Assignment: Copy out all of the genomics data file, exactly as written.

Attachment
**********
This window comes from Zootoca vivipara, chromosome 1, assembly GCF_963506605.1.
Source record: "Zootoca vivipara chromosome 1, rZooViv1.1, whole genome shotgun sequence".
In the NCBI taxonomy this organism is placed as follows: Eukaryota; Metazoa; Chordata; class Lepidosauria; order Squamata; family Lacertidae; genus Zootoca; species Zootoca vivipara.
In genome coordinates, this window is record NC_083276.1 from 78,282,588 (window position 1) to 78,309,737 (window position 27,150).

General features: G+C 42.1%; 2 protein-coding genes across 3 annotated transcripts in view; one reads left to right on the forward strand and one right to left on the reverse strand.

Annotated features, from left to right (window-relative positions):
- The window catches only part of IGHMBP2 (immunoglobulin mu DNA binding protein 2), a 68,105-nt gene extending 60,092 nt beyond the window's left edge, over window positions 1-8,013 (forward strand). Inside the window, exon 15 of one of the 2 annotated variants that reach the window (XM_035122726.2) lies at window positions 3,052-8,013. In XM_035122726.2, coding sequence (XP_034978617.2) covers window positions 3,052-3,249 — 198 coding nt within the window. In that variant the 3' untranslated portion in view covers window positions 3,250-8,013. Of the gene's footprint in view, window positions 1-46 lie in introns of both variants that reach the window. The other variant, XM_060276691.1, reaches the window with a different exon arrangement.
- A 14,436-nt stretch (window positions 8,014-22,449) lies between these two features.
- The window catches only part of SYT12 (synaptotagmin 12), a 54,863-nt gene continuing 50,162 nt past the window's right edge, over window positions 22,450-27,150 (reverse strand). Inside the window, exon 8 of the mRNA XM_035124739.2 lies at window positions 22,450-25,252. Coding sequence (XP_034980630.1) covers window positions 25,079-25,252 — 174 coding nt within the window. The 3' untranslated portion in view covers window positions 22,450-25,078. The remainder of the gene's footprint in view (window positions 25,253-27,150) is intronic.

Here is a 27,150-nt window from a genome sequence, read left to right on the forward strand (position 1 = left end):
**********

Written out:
This window comes from Zootoca vivipara, chromosome 1, assembly GCF_963506605.1.
Source record: "Zootoca vivipara chromosome 1, rZooViv1.1, whole genome shotgun sequence".
In the NCBI taxonomy this organism is placed as follows: Eukaryota; Metazoa; Chordata; class Lepidosauria; order Squamata; family Lacertidae; genus Zootoca; species Zootoca vivipara.
In genome coordinates, this window is record NC_083276.1 from 78,282,588 (window position 1) to 78,309,737 (window position 27,150).

General features: G+C 42.1%; 2 protein-coding genes across 3 annotated transcripts in view; one reads left to right on the forward strand and one right to left on the reverse strand.

Annotated features, from left to right (window-relative positions):
- The window catches only part of IGHMBP2 (immunoglobulin mu DNA binding protein 2), a 68,105-nt gene extending 60,092 nt beyond the window's left edge, over window positions 1-8,013 (forward strand). Inside the window, exon 15 of one of the 2 annotated variants that reach the window (XM_035122726.2) lies at window positions 3,052-8,013. In XM_035122726.2, coding sequence (XP_034978617.2) covers window positions 3,052-3,249 — 198 coding nt within the window. In that variant the 3' untranslated portion in view covers window positions 3,250-8,013. Of the gene's footprint in view, window positions 1-46 lie in introns of both variants that reach the window. The other variant, XM_060276691.1, reaches the window with a different exon arrangement.
- A 14,436-nt stretch (window positions 8,014-22,449) lies between these two features.
- The window catches only part of SYT12 (synaptotagmin 12), a 54,863-nt gene continuing 50,162 nt past the window's right edge, over window positions 22,450-27,150 (reverse strand). Inside the window, exon 8 of the mRNA XM_035124739.2 lies at window positions 22,450-25,252. Coding sequence (XP_034980630.1) covers window positions 25,079-25,252 — 174 coding nt within the window. The 3' untranslated portion in view covers window positions 22,450-25,078. The remainder of the gene's footprint in view (window positions 25,253-27,150) is intronic.

Here is a 27,150-nt window from a genome sequence, read left to right on the forward strand (position 1 = left end):